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EXIT(3)			   Linux Programmer's Manual		       EXIT(3)

       exit - cause normal process termination

       #include <stdlib.h>

       void exit(int status);

       The  exit() function causes normal process termination and the value of
       status & 0377 is returned to the parent (see wait(2)).

       All functions registered with atexit() and on_exit() are called, in the
       reverse	order of their registration.  (It is possible for one of these
       functions to use atexit() or on_exit() to register an additional	 func-
       tion  to	 be  executed  during exit processing; the new registration is
       added to the front of the list of functions that remain to be  called.)

       All  open  streams  are flushed and closed.  Files created by tmpfile()
       are removed.

       The C standard specifies two constants, EXIT_SUCCESS and	 EXIT_FAILURE,
       that  may  be  passed  to exit() to indicate successful or unsuccessful
       termination, respectively.

       The exit() function does not return.

       SVr4, 4.3BSD, POSIX.1-2001.

       It is undefined what happens if one of the functions  registered	 using
       atexit() and on_exit() calls either exit() or longjmp().

       The  use of EXIT_SUCCESS and EXIT_FAILURE is slightly more portable (to
       non-Unix environments) than that of 0 and some non-zero value like 1 or
       -1. In particular, VMS uses a different convention.

       BSD has attempted to standardize exit codes; see the file <sysexits.h>.

       After exit(), the exit status must be transmitted to  the  parent  pro-
       cess. There are three cases. If the parent has set SA_NOCLDWAIT, or has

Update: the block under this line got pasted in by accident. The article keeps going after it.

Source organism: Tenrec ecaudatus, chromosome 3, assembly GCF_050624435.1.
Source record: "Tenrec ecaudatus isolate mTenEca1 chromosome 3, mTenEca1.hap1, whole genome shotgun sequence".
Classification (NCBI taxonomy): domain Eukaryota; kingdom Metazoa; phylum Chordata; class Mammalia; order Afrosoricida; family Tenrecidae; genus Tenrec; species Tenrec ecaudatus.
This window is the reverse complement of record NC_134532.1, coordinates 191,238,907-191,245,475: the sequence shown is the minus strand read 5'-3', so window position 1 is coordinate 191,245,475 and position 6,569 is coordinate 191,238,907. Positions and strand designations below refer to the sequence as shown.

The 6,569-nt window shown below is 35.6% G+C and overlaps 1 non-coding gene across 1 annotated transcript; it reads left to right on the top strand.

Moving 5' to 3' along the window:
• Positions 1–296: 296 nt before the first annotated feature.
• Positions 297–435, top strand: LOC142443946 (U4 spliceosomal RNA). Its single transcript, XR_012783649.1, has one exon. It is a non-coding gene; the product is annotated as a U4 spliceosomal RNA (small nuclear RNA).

set the SIGCHLD handler to SIG_IGN, the status  is  discarded.  If  the
       parent  was  waiting on the child it is notified of the exit status. In
       both cases the exiting process dies immediately. If the parent has  not
       indicated  that	it  is	not  interested in the exit status, but is not
       waiting, the exiting process turns into a "zombie"  process  (which  is
       nothing	but a container for the single byte representing the exit sta-
       tus) so that the parent can learn the exit status when it  later	 calls
       one of the wait() functions.

       If  the implementation supports the SIGCHLD signal, this signal is sent
       to the parent. If the parent has	 set  SA_NOCLDWAIT,  it	 is  undefined
       whether a SIGCHLD signal is sent.

       If  the process is a session leader and its controlling terminal is the
       controlling terminal of the session, then each  process	in  the	 fore-
       ground process group of this controlling terminal is sent a SIGHUP sig-
       nal, and the terminal is disassociated from this session,  allowing  it
       to be acquired by a new controlling process.

       If  the	exit of the process causes a process group to become orphaned,
       and if any member of the newly orphaned process group is stopped,  then
       a  SIGHUP signal followed by a SIGCONT signal will be sent to each pro-
       cess in this process group.

       _exit(2), wait(2), atexit(3), on_exit(3), tmpfile(3)

				  2001-11-17			       EXIT(3)
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